"You have to trust us," the other one said, the one with a V-shaped pattern of lights on his chest, topped with double curves like some kind of stylized animal head. Roy didn't realize what animal, exactly, and he didn't want to take the time to ask. His eyes flicked sideways to an open path at his right, just out of arm's reach of the smaller figure. Roy spent too much time behind a monitor in the company of a Massive Muchacho tray from Cosmic Taco, but he was a great believer in the power of adrenaline, and he had plenty of it. He bolted.

"Roy, no!" the smaller figure shouted, and then, in obvious frustration, "Deletion!"

Roy wasn't sure if that was profanity or an order, and he didn't intend to stick around to find out. He had sprinted away from Feds before, sometimes even with his pockets full of zip disks, and those damn things weighed a ton. Roy had never been a big guy; he had always been a fast one. It was only fair to say, however, that the Feds never had lightcycles.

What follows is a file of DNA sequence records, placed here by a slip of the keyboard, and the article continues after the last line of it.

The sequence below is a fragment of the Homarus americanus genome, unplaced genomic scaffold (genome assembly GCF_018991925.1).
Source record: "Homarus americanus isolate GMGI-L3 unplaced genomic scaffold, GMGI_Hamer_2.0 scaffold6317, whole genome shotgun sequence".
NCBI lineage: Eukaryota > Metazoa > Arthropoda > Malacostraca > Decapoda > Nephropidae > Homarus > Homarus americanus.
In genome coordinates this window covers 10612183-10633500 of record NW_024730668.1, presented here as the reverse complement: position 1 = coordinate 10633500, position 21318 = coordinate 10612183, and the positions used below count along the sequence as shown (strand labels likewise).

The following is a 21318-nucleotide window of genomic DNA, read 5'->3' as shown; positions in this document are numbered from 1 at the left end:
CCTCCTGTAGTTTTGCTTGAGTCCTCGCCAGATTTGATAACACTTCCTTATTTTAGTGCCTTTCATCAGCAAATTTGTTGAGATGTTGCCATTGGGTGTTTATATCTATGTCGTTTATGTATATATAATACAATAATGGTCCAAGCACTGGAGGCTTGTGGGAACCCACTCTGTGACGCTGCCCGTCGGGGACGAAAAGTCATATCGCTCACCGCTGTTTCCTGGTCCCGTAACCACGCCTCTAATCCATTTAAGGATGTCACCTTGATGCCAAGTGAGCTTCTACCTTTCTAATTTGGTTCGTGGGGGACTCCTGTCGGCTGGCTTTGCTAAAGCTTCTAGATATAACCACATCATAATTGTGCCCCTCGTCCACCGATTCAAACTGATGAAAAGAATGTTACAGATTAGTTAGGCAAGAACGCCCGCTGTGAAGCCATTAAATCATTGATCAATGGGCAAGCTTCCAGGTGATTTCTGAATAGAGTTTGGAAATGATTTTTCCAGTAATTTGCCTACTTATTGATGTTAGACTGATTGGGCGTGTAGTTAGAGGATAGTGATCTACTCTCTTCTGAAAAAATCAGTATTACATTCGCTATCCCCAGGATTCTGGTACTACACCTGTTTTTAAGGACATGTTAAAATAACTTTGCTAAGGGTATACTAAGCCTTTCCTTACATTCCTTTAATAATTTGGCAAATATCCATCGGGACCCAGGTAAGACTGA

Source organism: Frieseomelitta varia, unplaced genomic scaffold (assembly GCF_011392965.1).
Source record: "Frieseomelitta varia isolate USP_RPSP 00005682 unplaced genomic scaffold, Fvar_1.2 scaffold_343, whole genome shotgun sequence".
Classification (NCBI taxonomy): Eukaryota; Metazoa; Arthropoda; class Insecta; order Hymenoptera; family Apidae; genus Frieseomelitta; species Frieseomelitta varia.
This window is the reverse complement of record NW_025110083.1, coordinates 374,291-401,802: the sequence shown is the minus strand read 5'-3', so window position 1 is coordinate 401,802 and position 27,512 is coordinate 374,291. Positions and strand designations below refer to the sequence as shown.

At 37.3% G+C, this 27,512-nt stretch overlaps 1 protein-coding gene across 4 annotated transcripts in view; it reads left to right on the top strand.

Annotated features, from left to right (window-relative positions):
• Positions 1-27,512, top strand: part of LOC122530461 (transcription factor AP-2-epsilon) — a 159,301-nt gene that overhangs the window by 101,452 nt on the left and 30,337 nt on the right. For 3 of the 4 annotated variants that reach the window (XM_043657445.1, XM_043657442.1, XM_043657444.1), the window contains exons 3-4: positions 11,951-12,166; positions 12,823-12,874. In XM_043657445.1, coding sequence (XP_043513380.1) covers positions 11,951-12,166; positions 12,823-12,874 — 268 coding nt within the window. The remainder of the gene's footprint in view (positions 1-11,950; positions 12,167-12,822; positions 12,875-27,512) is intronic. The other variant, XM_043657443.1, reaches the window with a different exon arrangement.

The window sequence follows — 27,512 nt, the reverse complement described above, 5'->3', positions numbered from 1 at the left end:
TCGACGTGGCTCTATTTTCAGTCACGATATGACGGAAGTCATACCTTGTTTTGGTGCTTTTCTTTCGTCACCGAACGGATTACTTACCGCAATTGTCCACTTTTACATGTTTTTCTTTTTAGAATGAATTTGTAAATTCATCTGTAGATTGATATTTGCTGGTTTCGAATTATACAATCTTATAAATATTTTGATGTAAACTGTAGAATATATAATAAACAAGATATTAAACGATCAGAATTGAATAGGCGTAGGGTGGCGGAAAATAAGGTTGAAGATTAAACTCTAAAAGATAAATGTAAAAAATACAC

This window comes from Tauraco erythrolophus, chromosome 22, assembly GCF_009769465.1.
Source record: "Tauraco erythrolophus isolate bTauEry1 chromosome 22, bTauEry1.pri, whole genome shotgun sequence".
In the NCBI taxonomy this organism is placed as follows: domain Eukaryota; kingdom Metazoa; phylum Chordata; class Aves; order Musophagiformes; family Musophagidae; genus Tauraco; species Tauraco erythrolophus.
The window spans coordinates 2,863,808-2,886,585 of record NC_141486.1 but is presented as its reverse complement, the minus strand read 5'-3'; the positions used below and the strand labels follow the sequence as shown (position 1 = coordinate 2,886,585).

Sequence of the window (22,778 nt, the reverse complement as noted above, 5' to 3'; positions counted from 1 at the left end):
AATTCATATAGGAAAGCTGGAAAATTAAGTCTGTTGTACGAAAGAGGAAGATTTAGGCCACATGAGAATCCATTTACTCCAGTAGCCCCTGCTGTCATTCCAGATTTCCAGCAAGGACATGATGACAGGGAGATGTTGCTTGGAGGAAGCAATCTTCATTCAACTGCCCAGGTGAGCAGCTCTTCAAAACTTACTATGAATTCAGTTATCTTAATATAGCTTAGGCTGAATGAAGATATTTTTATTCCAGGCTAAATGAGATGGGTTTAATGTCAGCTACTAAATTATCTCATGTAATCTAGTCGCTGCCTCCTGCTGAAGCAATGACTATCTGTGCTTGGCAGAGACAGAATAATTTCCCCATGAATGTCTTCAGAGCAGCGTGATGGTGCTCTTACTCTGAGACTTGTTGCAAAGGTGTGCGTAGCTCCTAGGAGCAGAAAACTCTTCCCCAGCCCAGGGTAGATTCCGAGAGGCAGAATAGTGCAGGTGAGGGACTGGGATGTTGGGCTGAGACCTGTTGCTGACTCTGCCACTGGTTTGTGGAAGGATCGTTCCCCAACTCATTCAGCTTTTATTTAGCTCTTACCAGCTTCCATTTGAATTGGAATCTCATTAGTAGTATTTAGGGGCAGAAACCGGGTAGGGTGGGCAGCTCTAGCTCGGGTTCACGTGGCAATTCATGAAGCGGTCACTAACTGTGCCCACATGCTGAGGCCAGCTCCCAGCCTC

An engine roared behind him, and Roy's chucks squeaked on the road as he sprinted down into the nearest side-street. It was a lost cause and he knew it, even before the approaching headlight of the bike threw his shadow along the street in front of him. The lightcycle growled at his back and its driver jumped free, letting his vehicle de-format with a sound like collapsing dominoes. Roy was tackled around the middle, and both of them rolled down the street on the wave of their shared velocity. They came to a halt in a tangle of arms and legs, and Roy was pinned.

"I'm sorry, I'm sorry," the stranger said into Roy's shoulder, his obvious consternation an awkward contradiction with the menacing sound of his voice through his helmet. "Are you all right? Are you hurt?"

"Get off me," Roy wheezed, without really expecting that he would be obeyed. But he was, and instantly, the stranger slinking back onto his haunches like a scolded puppy. Roy massaged his chest, trying to get air back into his lungs. Someone was running towards them, someone who called out the name of Roy's assailant.